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Anna Adams Gordon

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Anna Adams Gordon

Anna Adams Gordon (July 21, 1853 – June 15, 1931) was an American social reformer, songwriter, and, as national president of the Woman's Christian Temperance Union when the Eighteenth Amendment was adopted, a major figure in the Temperance movement.[1]

Biography

Early life

Gordon was born in Boston, Massachusetts, to James M. and Mary Clarkson Gordon, both Christian abolitionists. When she was three, her family moved to Auburndale. She went on to attend Boston High School, Lasall Seminary, and Mount Holyoke College. She spent a year abroad in San Sebastián with her sister, Alice Gordon Gulick, who had started a school for girls there in 1871.

Woman's Christian Temperance Union

In 1877, Gordon met Frances E. Willard at a Dwight L. Moody revival meeting, in the building where Willard was holding temperance meetings. Gordon's younger brother Arthur had died just days before, a traumatic event which had, as Willard later wrote, driven Gordon "Godward". The two became close friends, with Gordon continuing to play organ for Willard's meetings. Gordon eventually moved into Willard's residence as her personal secretary. Gordon subsequently followed her employer on her travels through the United States, Canada and Europe, spending a year in England, mostly as the guests of Lady Henry Somerset.[2] Modern scholars have speculated on the precise nature of the relationship between Gordon and Willard (who preferred to be called "Frank"), believing both to have been lesbians.[3]

Gordon and Willard remained intimate friends until Willard's death in 1898, at which time Lillian M. N. Stevens became president of the Woman's Christian Temperance Union, with Gordon as vice-president. That same year, Gordon also wrote a memorial biography of Willard (expanded and reprinted in 1905).[4] Upon Lillian Stevens' death in 1914, Anna Adams Gordon became president of the WCTU.

During the First World War, Gordon was instrumental in convincing U.S. President Woodrow Wilson to harden the federal government's policies against the manufacture of alcoholic beverages, most notably by criminalizing the use of foodstuffs to make alcohol. Later, in 1919, temperance organizations scored a major victory with the ratification of the Eighteenth Amendment to the United States Constitution, which fully established prohibition in the United States. After this success, the WCTU under Gordon's guidance began to turn more towards temperance enforcement, and causes peripheral to the temperance movement, such as citizenship for immigrants, women's rights in the workplace, and child protection.[1]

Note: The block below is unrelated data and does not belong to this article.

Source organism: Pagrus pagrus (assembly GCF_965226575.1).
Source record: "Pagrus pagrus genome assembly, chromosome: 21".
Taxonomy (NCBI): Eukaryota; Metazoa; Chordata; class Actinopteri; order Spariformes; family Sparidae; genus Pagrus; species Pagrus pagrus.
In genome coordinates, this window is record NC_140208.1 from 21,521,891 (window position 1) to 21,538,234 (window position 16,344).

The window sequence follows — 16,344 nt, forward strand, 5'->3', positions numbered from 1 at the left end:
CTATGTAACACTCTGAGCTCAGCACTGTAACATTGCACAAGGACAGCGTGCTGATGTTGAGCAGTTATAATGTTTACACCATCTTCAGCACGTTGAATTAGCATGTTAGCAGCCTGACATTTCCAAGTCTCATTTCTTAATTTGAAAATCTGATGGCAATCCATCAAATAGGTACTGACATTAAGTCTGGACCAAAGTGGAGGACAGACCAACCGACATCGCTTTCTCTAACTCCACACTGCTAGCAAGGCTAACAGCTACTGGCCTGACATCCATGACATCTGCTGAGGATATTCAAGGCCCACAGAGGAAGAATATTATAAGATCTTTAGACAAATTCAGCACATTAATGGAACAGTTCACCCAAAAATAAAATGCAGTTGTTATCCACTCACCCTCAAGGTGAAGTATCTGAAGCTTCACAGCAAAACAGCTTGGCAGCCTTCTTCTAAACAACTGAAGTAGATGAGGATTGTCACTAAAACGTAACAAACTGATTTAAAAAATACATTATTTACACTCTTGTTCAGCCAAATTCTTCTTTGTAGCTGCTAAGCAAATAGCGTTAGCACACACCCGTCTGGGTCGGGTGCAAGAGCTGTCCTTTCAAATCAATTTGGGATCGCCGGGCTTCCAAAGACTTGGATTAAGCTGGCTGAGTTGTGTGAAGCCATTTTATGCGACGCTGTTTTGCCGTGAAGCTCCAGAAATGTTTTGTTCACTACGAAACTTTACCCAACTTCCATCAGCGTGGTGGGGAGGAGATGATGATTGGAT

In November 1922, she was elected president of the World Women's Temperance Union (WWCTU), and resigned her presidency of the national WCTU organization.

She died on June 15, 1931, in Castile, New York.

Works

During her career she was also president of the World League Against Alcoholism, and vice-president of the National Temperance Council, and vice-chairman of the Commission of Nineteen on the National Constitutional Prohibition Amendment. In addition to these and the WCTU, Gordon was also deeply involved in temperance work with the National Council of Women, the International Sunday-School Association, the World's Woman's Christian Temperance Union, and the National Legislative Council, among others.[1]

As a leader in the WCTU, Gordon was a staunch believer in the need to interest children in temperance at a very early age. To that end, she authored a number of books of stories, verse, and song aimed at children, as well as publications for adults.[5][6][7] Sales of her books were said to have surpassed a million copies. Her temperance songs, in particular, became quite successful and were translated into a number of languages. She was also the editor of the Union Signal, the news organ of the WCTU, and The Young Crusader, the newspaper of the Loyal Temperance Legion, the WCTU's children's branch.[2]

References

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